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Repository file type analysis for educational repositories

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One of the characteristics that we have recognised in working with educational repositories is the diversity of the file types content creators work with in their development of educational resources.

“It would be unrealistic, even positively unhelpful for an educational repository to limit by file types the kind of resources they are prepared to accept.”

While the dominant institutional research repositories may content themselves with accommodating PDFs, Word documents, and now, increasingly, LaTeX files, and other subject specialist repositories may only accept .jpg or .cif files, it would be unrealistic, even positively unhelpful for an educational repository to limit by file types the kind of resources they are prepared to accept. The reality that we have accepted in EdShare is that we need to be responsive and supportive of our whole user community, and that there may well be significant preservation challenges in accepting this situation.

Following a recent upgrade of the repository software to EPrints v3.2, a version that includes preservation and file format identification tools, we were able to produce an accurate profile of the file formats stored in EdShare:

EdShare format profile by file count (14 Oct. 2010)

EdShare format profile by file count, top 16 formats, file count > 150 files, 49 'other' formats aggregated for clarity of chart presentation (14 Oct. 2010)

Although not shown here, a breakdown of the repository contents by file size would show a different picture. The largest format by file count among the ‘others’ is MPEG 1/2 Audio Layer 3 (MPEG-4 Media File and MPEG-1 Video Format are also in this aggregate). It is anticipated these formats could each account for 10-20% of file storage space, quite a different picture to that presented above.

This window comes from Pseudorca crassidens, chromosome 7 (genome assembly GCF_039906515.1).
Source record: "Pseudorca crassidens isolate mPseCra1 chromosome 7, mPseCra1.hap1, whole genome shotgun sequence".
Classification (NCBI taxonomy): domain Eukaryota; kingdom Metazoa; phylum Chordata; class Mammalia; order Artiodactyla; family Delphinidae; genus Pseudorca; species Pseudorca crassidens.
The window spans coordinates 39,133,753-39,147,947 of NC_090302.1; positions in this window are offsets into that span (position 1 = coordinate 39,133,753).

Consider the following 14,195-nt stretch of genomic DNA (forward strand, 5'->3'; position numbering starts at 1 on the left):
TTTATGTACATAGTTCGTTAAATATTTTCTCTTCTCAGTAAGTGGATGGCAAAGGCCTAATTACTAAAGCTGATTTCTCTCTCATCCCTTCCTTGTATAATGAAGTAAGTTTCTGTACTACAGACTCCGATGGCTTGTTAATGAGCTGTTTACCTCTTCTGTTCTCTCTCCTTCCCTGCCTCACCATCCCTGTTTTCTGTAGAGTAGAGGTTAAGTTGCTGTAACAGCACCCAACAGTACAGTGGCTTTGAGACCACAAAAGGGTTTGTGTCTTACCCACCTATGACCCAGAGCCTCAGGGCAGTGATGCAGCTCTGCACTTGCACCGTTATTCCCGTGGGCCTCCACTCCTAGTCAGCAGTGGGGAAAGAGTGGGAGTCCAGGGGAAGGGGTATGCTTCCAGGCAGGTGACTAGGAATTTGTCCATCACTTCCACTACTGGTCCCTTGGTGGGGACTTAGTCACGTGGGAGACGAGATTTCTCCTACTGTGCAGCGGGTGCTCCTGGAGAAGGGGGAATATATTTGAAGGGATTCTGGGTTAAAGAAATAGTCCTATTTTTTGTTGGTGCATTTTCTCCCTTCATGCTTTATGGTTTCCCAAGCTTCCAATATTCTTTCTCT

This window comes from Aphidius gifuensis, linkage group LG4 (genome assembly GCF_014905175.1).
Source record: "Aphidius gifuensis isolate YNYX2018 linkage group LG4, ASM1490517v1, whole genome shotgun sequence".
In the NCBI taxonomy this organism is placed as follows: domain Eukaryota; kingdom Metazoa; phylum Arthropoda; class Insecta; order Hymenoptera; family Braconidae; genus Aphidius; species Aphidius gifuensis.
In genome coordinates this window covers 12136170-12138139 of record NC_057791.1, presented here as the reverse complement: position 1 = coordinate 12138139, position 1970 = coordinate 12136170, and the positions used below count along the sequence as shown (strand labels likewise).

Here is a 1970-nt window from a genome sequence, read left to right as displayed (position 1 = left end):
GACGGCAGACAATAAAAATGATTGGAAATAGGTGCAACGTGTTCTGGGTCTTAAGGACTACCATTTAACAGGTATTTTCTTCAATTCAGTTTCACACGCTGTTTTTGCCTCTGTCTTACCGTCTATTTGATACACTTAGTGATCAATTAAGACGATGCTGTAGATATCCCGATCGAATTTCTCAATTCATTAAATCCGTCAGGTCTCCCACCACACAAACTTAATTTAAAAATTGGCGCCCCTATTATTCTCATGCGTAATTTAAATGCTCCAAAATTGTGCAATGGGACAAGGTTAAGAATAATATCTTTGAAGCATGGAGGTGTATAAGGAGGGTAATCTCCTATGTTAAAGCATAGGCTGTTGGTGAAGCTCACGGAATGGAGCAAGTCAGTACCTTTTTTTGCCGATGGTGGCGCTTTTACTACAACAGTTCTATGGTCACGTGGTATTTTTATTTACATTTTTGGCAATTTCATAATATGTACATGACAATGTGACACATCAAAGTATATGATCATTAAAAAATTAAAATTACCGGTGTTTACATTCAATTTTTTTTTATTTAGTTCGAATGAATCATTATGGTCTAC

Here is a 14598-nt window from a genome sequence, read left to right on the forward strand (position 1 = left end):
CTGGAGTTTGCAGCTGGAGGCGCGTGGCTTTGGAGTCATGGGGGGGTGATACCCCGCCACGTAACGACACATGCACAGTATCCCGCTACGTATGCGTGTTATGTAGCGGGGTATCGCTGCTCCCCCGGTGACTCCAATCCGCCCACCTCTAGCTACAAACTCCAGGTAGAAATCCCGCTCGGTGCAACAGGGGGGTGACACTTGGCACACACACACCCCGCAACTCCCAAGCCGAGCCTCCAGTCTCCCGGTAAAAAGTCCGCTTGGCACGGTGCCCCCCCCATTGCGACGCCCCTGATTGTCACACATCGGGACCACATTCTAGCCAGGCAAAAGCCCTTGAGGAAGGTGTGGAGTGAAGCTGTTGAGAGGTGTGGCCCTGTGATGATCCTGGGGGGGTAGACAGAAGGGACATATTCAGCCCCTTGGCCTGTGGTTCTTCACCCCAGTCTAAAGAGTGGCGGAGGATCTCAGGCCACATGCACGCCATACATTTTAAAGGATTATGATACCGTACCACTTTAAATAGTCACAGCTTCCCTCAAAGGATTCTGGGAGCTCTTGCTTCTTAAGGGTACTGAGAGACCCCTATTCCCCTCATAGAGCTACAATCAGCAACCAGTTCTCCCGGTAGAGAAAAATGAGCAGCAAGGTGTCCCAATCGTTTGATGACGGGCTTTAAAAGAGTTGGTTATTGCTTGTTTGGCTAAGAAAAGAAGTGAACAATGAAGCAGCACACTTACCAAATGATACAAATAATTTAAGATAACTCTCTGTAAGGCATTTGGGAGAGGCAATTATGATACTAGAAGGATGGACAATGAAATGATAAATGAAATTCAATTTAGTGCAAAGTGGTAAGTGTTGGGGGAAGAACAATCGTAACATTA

The ‘unknown’ files have a format that is either unknown, or known but not recognised, to the format identification tool. These are critical files in a preservation risk analysis, until they can be identified. The issue of unknown files will be considered further in a forthcoming blog post comparing format profiles among all the KeepIt exemplar repositories.

EdShare format profile: what does it mean?

From this data, we are left with lots of questions:

Is there likely to be any change over time in the composition of these proportions and ratios? What is the relationship between the deposit level for specific file types and the usage levels of file types – do these functions map simply one to the other or is highest usage associated with a relatively small number of file types? We will undertake to generate time slice data for EdShare content over the next period so that we can develop trend analysis and explore more fully what the statistics can tell us. This work will be made much more straightforward with the upgrade to version 3.2 of the EPrints repository software.

We will also undertake some work on exploring the institutional and individual’s expectations of EdShare and what our service can/should offer. So, do all users (and the University) expect and require unbroken access at all times to all resources? If so, this would be a level of service provision unprecedented across the portfolio of systems which support and deliver education across the institution. We will explore the level of service delivery procured by the central IT service for the University by comparable systems and chart our own provision. This may involve unbroken access for certain groups of staff (teachers and educational administrators) or unbroken access for resources with certain characteristics. In the new areas that EdShare is charting, this may be a difficult thing to clarify and articulate in the first instance.